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EUROPEAN JOURNAL OF PHYSICAL AND REHABILITATION MEDICINE
A Journal on Physical Medicine and Rehabilitation after Pathological Events
Official Journal of the , , , ,
In association with
Indexed/Abstracted in: CINAHL, Current Contents/Clinical Medicine, EMBASE, PubMed/MEDLINE, Science Citation Index Expanded (SciSearch), Scopus
Impact Factor 2,063
European Journal of Physical and Rehabilitation Medicine 2015 December;51(6):773-9
Acute hemodynamic and electrocardiographic responses to a session of inspiratory muscle training in cardiopulmonary rehabilitation
Ramos P. S. 1, 2, Da Costa Da Silva B. 1, Gomes Da Silva L. O. 1, Araújo C. G. 1, 3 ✉
1 Exercise Medicine Clinic – Clinimex, Rio de Janeiro, Brazil;
2 Faculty of Medical and Health Science, Maternity Hospital Therezinha de Jesus, SUPREMA, Juiz de Fora, Brazil;
3 Heart Institute Edson Saad, Federal University of Rio de Janeiro, Rio de Janeiro, Brazil
BACKGROUND: Inspiratory muscle training (IMT) has been shown to generate significant benefits in different clinical conditions; however, there is scarce information regarding acute clinical and hemodynamic effects.
AIM: The aim of this study was to evaluate clinical, hemodynamic and electrocardiographic responses during a single short IMT session in patients enrolled in cardiopulmonary rehabilitation program (CRP).
DESIGN: Cross-sectional study.
SETTING: Patients referred and regularly attending a non-hospital based medically-supervised exercise program.
POPULATION: One hundred and sixty patients patients who regularly performed inspiratory muscle training
METHODS: A convenience sample of 21 elderly patients (16 men; 60-87 years of age) had an ECG continuously recorded and heart rate (HR) and blood pressure (BP) measured before, during and one-minute after a single IMT session - two sets of 15 cycles with one-minute interval.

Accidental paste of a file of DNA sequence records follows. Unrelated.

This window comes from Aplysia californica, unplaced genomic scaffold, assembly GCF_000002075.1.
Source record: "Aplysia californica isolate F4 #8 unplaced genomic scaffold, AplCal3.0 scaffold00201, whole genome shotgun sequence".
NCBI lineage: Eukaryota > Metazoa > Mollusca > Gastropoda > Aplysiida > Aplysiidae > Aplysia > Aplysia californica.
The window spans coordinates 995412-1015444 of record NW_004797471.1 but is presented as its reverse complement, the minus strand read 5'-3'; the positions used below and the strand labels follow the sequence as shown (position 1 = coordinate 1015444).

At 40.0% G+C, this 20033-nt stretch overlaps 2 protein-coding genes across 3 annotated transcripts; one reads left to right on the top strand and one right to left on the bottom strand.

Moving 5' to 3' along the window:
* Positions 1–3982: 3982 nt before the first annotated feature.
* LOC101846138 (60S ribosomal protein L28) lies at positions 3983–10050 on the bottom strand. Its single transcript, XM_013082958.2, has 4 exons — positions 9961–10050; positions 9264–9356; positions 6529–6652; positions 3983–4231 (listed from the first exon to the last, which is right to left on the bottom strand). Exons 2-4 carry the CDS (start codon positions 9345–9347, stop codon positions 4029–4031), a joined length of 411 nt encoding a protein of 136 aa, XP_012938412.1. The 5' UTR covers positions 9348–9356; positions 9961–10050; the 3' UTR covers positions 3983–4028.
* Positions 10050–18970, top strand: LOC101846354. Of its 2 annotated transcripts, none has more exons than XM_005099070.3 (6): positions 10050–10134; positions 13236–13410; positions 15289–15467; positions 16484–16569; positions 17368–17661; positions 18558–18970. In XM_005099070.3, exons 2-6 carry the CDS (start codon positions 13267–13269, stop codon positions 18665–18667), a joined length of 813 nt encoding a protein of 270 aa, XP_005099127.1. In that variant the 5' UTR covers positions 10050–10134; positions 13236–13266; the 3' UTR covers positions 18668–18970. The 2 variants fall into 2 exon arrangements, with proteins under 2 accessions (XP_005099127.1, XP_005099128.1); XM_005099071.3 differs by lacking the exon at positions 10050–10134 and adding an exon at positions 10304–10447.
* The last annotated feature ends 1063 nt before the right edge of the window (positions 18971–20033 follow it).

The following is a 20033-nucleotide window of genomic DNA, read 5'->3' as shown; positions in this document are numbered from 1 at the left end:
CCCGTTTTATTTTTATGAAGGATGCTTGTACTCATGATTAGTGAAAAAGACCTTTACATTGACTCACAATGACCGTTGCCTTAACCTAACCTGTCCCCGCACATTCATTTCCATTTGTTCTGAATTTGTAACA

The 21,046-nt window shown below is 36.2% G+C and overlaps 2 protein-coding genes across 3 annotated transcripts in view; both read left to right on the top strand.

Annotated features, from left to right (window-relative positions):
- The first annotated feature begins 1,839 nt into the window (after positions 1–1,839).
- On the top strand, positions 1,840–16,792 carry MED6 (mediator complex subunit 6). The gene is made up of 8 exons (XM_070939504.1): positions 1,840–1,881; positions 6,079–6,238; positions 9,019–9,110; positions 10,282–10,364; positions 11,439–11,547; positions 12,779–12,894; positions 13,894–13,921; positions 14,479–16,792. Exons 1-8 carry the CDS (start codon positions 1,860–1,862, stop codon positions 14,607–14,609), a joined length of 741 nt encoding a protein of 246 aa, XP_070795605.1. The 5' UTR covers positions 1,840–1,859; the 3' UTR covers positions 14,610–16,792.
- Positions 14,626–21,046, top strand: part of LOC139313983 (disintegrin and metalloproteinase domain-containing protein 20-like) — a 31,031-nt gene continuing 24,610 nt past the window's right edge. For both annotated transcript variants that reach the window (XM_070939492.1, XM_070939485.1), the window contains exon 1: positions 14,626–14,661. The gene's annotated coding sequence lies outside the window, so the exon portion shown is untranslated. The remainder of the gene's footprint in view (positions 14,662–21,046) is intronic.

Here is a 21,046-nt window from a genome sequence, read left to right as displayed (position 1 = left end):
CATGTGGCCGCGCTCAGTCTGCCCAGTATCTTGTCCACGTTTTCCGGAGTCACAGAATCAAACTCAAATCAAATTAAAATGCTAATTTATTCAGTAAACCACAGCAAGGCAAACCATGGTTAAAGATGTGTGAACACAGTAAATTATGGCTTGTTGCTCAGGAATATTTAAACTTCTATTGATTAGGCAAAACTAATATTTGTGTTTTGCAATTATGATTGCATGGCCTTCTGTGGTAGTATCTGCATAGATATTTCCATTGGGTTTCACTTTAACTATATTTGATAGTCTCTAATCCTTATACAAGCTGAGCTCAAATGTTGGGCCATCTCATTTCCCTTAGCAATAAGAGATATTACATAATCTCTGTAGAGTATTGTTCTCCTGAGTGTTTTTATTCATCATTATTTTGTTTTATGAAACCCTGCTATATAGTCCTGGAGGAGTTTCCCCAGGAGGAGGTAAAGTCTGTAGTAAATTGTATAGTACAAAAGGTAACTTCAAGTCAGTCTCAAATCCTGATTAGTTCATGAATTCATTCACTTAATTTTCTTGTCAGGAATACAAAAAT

RESULTS: Comparing values obtained before, during second set and one-minute after IMT, no differences were found to HR (bpm) - 68±2 vs. 70±2 vs. 66±3 (P=0.05) and in systolic and diastolic BP (mm Hg) values, respectively, - 105±3 vs. 111±4 vs. 108±3 (P=0.06) and - 68±2 vs. 72±3 vs. 68±2 (P=0.14); (before, during second set and one-minute after TMI). During IMT, seven (33%) of patients presented minor cardiac arrhythmias, most of them isolated premature ventricular contractions. Additionally, no abnormal signs or symptoms were found.
CONCLUSION: Apart of minor and clinically irrelevant ECG abnormalities seen in 1/3 of the patients, a short IMT session did not induce significant hemodynamic responses or relevant clinical abnormalities. Based on these results, for elderly patients involved in CPR, IMT seems to be clinically safe and continuous ECG monitoring did not seem to add significant or relevant information.
CLINICAL REHABILITATION IMPACT: For elderly patients participating in CPR, short IMT sessions do not induce major hemodynamic responses and seem to be clinically safe. This is potentially useful information if IMT is to be prescribed in home-based programs.